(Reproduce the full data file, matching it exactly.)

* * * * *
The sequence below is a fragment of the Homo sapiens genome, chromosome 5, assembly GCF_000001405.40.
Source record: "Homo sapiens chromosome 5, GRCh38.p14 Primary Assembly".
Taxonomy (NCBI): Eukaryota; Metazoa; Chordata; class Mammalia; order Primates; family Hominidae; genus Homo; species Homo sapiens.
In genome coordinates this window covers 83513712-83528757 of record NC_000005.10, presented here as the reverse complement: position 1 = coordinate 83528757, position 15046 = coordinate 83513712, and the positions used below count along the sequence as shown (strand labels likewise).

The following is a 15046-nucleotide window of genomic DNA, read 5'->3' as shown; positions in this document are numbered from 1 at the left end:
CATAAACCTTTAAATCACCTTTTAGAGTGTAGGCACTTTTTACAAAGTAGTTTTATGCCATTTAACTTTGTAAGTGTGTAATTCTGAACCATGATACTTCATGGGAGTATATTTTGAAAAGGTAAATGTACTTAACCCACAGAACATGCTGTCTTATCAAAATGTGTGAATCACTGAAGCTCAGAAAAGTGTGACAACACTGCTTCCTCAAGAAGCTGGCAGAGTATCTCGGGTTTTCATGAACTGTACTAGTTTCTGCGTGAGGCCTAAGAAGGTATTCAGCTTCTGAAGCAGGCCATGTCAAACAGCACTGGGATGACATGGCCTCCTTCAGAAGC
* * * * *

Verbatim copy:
The sequence below is a fragment of the Homo sapiens genome, chromosome 5, assembly GCF_000001405.40.
Source record: "Homo sapiens chromosome 5, GRCh38.p14 Primary Assembly".
Taxonomy (NCBI): Eukaryota; Metazoa; Chordata; class Mammalia; order Primates; family Hominidae; genus Homo; species Homo sapiens.
In genome coordinates this window covers 83513712-83528757 of record NC_000005.10, presented here as the reverse complement: position 1 = coordinate 83528757, position 15046 = coordinate 83513712, and the positions used below count along the sequence as shown (strand labels likewise).

The following is a 15046-nucleotide window of genomic DNA, read 5'->3' as shown; positions in this document are numbered from 1 at the left end:
CATAAACCTTTAAATCACCTTTTAGAGTGTAGGCACTTTTTACAAAGTAGTTTTATGCCATTTAACTTTGTAAGTGTGTAATTCTGAACCATGATACTTCATGGGAGTATATTTTGAAAAGGTAAATGTACTTAACCCACAGAACATGCTGTCTTATCAAAATGTGTGAATCACTGAAGCTCAGAAAAGTGTGACAACACTGCTTCCTCAAGAAGCTGGCAGAGTATCTCGGGTTTTCATGAACTGTACTAGTTTCTGCGTGAGGCCTAAGAAGGTATTCAGCTTCTGAAGCAGGCCATGTCAAACAGCACTGGGATGACATGGCCTCCTTCAGAAGC